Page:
Many critics of the libertarian movement criticize our foreign policy as being “isolationist.” They say we believe in cutting ourselves off from the rest of the world. Meanwhile, they suggest we need hyper-interventionist policies, for we need to embrace our role as the greatest and most powerful nation on earth, as if the only way to demonstrate this is to invade foreign countries. But the myth that libertarianism is isolationist is as far as can be from the truth. A better word to describe our beliefs on how to deal with the rest of the globe would be “non-interventionist.” America should adopt a policy of non-interventionism, because it would eliminate negative reactions to our intervention from various nations without costing us a dime.
True isolationism violates the core beliefs of libertarianism because, among other things, it bars free trade. Isolationist doctrine consists of two policies. On one hand, it includes non-interventionism, the belief that governments should avoid alliances with other nations, as well as avoiding all wars, except in self-defense. This healthy policy, introduced into American politics by Thomas Paine, in his essay Common Sense,, prevents us from getting caught up with the complicated affairs of other countries. On the other hand, however, isolationism includes protectionism, the belief that there should be legal barriers controlling trade and cultural exchange. Protectionists support tariffs, embargoes, sanctions, and many other kinds of government meddling in the exchange of goods and wealth between countries.
Protectionism violates the principles of economic and social freedom. It should be a basic right of any American citizen to freely trade, travel, and peacefully interact with any country in any way he or she pleases.
At a more practical level, the problem with protectionism is that it just doesn’t protect. Take, for example, tariffs on imported goods. Say the government imposes a tariff on foreign automobiles, shielding American carmakers from foreign competition. If an American car is $30,000, and an otherwise comparable foreign car is $25,000, a tariff of $5,000 might be placed on foreign cars to even out prices. It could be argued that the government is protecting the American automobile industry by giving consumers an incentive to buy American.
However, America is not actually being benefited, nor is our economy being protected. The only thing this does is tax every U.S. citizen who wants to buy a foreign car an extra $5,000. The hypothetical foreign car is produced more efficiently; it is of equal quality yet produced more cheaply. Producers should, and otherwise would, be rewarded by the market for such achievements. Consumers would be able to recognize such an accomplishment simply by noticing the lower cost for essentially the same product. The more efficient producer would then attract more customers.
Such “price signals,” as they are known, create a vital incentive to improve efficiency, but the tariff would remove the appropriate price signal to consumers. By interfering with competition in this way, the government insures that American consumers will pay higher prices than necessary. Foreign companies will also receive less benefit from improving the efficiency of their production, and thus have less incentive to invest in such improvements. Domestic producers, then, will not need to compete with foreign producers on an equal footing. Without this competitive pressure, they too will be less likely to improve efficiency. The end result of any nation sheltering its industries from the competition of any other nation is less efficient industry and higher prices for the consumer.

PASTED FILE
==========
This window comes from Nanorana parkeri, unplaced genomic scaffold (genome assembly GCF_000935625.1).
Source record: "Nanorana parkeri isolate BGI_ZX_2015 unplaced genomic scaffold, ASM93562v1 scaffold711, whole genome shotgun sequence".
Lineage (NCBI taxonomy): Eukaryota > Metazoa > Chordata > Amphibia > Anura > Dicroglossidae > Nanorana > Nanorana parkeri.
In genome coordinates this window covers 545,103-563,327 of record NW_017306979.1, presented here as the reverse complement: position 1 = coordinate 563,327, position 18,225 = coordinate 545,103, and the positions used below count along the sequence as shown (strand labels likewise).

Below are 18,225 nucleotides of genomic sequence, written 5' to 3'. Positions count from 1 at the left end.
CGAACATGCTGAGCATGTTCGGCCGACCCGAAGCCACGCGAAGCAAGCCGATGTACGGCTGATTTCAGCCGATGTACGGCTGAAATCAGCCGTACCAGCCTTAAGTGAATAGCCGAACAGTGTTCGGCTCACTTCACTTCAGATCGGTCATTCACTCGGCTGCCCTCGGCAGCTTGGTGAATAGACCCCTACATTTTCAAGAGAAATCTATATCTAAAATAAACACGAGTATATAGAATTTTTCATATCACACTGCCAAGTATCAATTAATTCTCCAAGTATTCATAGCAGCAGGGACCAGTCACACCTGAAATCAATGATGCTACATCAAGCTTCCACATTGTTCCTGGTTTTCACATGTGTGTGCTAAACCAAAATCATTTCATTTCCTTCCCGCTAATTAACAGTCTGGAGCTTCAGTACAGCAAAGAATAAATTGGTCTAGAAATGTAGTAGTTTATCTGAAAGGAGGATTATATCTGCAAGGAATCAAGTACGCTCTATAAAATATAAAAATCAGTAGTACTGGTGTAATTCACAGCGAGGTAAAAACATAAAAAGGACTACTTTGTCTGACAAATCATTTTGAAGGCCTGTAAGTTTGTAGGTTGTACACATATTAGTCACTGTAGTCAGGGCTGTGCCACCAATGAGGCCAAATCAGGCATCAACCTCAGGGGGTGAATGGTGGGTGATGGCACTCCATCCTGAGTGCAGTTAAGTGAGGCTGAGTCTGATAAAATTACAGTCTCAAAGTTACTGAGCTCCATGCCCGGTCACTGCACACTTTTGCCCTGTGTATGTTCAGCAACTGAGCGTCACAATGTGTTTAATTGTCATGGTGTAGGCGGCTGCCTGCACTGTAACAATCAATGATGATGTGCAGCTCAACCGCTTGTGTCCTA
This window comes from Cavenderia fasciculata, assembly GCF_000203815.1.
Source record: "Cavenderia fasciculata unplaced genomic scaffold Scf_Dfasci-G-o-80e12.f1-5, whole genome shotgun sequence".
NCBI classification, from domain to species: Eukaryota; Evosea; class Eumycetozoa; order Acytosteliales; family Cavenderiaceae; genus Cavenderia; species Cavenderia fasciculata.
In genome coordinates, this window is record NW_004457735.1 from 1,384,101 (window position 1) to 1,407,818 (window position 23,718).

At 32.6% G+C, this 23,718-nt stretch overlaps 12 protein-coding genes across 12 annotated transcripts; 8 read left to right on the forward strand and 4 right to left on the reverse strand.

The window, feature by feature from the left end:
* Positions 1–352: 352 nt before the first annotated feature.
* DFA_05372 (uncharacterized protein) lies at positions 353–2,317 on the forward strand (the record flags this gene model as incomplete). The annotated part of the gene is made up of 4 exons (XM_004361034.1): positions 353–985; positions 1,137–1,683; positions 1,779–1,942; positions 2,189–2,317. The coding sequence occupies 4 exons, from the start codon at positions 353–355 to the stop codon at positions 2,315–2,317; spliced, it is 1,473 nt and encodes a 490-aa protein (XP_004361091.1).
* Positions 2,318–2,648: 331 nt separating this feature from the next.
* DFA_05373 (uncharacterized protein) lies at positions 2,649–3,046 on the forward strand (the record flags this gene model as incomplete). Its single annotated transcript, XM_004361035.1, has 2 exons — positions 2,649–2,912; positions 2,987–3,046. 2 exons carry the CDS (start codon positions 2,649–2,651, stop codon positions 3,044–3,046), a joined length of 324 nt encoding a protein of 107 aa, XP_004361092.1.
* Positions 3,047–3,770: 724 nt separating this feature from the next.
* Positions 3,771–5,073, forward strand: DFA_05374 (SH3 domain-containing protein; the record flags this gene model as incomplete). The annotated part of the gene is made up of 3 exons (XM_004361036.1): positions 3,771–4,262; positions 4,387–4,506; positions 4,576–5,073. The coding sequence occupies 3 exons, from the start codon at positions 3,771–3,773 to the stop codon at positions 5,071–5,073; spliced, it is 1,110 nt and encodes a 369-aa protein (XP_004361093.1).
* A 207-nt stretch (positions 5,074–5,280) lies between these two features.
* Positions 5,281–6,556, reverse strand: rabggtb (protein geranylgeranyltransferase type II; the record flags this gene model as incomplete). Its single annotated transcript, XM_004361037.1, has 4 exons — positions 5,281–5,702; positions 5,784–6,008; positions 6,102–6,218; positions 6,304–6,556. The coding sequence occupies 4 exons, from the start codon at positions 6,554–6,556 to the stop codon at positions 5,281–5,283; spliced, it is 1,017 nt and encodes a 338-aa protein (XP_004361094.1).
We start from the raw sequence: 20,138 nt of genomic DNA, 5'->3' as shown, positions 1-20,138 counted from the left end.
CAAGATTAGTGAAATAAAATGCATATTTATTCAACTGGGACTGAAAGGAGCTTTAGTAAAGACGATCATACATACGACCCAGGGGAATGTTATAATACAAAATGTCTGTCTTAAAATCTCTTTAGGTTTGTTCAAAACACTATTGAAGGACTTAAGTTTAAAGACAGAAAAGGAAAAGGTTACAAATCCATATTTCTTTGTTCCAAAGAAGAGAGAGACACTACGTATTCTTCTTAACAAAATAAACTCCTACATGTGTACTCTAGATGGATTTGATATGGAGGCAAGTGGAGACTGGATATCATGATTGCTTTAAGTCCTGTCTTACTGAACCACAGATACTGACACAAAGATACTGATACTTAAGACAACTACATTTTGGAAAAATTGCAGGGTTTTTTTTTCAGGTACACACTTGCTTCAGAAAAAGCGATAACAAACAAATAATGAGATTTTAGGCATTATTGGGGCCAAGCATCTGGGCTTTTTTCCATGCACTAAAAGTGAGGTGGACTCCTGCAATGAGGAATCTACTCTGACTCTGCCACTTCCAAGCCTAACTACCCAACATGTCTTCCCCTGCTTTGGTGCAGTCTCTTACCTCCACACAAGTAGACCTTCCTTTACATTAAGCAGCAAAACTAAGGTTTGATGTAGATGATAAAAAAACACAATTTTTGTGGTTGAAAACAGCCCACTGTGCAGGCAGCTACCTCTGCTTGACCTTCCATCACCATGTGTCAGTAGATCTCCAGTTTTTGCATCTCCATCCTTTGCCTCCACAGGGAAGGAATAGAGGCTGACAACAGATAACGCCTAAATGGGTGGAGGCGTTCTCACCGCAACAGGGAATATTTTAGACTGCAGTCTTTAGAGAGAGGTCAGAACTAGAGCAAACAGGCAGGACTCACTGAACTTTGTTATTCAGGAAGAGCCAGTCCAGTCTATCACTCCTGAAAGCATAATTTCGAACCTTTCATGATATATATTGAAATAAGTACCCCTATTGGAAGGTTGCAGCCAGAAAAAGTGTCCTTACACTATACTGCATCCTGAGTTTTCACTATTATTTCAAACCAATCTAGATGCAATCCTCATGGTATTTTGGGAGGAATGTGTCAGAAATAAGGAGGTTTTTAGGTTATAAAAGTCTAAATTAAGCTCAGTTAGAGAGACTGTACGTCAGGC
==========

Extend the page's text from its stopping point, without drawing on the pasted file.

Libertarian foreign policy is that of the Founding Fathers. In his first inaugural address, Thomas Jefferson called for “peace, commerce, and honest friendship with all nations, entangling alliances with none.” These early Americans’ support for such a method of interaction with other countries is often dismissed as irrelevant with the excuse, “They lived in much simpler times.” It is easy to denigrate the wisdom of the past in this way, but it is not as easy to actually justify the policies that we operate under today.
As a Christian Libertarian, I like to point out the opinion that the medieval theologian Saint Thomas Aquinas, arguably one of the greatest thinkers in the history of the Christian faith, had on foreign military intervention. As Ron Paul writes in The Revolution: A Manifesto, there were certain conditions that Aquinas believed were necessary for a just war. His theological predecessors during the Roman Empire, Saint Ambrose and Saint Augustine, agreed with these views. The war in Iraq, Paul writes, did not fulfill those criteria. First, there was no act of aggression on the part of Iraq. “We are 6,000 miles away from Iraq,” Paul writes, so they hardly posed a credible threat. The stories we were told about unmanned drones were, to say the least, not especially plausible. Secondly, diplomatic solutions had not been exhausted. “They had hardly been tried,” Paul goes on to write.
It should come as no surprise to Americans that negative consequences could arise as a result of disregarding these restrictions. Various other US interventions have produced terrible “blowback,” the CIA term for unintended negative consequences for the US caused by their covert interference in other countries. U.S. lawmakers should reconsider their actions and the reactions that result if they seriously wish to protect our nation.